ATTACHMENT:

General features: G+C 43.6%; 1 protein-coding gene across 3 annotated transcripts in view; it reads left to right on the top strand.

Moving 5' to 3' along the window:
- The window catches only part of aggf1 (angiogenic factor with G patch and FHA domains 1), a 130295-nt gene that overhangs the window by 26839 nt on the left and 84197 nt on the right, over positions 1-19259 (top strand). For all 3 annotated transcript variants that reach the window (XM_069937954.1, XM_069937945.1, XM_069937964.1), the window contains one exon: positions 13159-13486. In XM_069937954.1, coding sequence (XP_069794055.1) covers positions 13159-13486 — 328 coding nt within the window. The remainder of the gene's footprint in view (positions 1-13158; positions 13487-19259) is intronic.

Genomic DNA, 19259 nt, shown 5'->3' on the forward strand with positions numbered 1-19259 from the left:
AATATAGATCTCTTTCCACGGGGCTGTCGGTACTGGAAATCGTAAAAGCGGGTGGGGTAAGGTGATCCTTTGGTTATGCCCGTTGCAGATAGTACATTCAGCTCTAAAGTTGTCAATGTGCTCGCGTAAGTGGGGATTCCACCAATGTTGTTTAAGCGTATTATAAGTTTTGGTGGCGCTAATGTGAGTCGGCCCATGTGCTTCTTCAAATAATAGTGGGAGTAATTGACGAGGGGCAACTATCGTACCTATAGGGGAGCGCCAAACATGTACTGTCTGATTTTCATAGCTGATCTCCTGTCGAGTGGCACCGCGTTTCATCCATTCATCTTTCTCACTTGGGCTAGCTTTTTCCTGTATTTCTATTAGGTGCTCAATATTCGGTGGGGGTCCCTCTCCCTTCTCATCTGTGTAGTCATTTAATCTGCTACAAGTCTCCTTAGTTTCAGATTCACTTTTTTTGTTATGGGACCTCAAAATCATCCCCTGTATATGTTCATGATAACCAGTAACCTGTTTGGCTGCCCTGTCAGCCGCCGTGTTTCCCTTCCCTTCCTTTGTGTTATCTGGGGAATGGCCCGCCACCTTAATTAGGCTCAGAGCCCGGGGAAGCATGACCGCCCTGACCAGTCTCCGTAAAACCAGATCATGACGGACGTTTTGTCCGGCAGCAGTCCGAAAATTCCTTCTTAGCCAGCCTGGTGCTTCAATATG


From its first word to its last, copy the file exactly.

General features: G+C 43.6%; 1 protein-coding gene across 3 annotated transcripts in view; it reads left to right on the top strand.

Moving 5' to 3' along the window:
- The window catches only part of aggf1 (angiogenic factor with G patch and FHA domains 1), a 130295-nt gene that overhangs the window by 26839 nt on the left and 84197 nt on the right, over positions 1-19259 (top strand). For all 3 annotated transcript variants that reach the window (XM_069937954.1, XM_069937945.1, XM_069937964.1), the window contains one exon: positions 13159-13486. In XM_069937954.1, coding sequence (XP_069794055.1) covers positions 13159-13486 — 328 coding nt within the window. The remainder of the gene's footprint in view (positions 1-13158; positions 13487-19259) is intronic.

Genomic DNA, 19259 nt, shown 5'->3' on the forward strand with positions numbered 1-19259 from the left:
AATATAGATCTCTTTCCACGGGGCTGTCGGTACTGGAAATCGTAAAAGCGGGTGGGGTAAGGTGATCCTTTGGTTATGCCCGTTGCAGATAGTACATTCAGCTCTAAAGTTGTCAATGTGCTCGCGTAAGTGGGGATTCCACCAATGTTGTTTAAGCGTATTATAAGTTTTGGTGGCGCTAATGTGAGTCGGCCCATGTGCTTCTTCAAATAATAGTGGGAGTAATTGACGAGGGGCAACTATCGTACCTATAGGGGAGCGCCAAACATGTACTGTCTGATTTTCATAGCTGATCTCCTGTCGAGTGGCACCGCGTTTCATCCATTCATCTTTCTCACTTGGGCTAGCTTTTTCCTGTATTTCTATTAGGTGCTCAATATTCGGTGGGGGTCCCTCTCCCTTCTCATCTGTGTAGTCATTTAATCTGCTACAAGTCTCCTTAGTTTCAGATTCACTTTTTTTGTTATGGGACCTCAAAATCATCCCCTGTATATGTTCATGATAACCAGTAACCTGTTTGGCTGCCCTGTCAGCCGCCGTGTTTCCCTTCCCTTCCTTTGTGTTATCTGGGGAATGGCCCGCCACCTTAATTAGGCTCAGAGCCCGGGGAAGCATGACCGCCCTGACCAGTCTCCGTAAAACCAGATCATGACGGACGTTTTGTCCGGCAGCAGTCCGAAAATTCCTTCTTAGCCAGCCTGGTGCTTCAATATG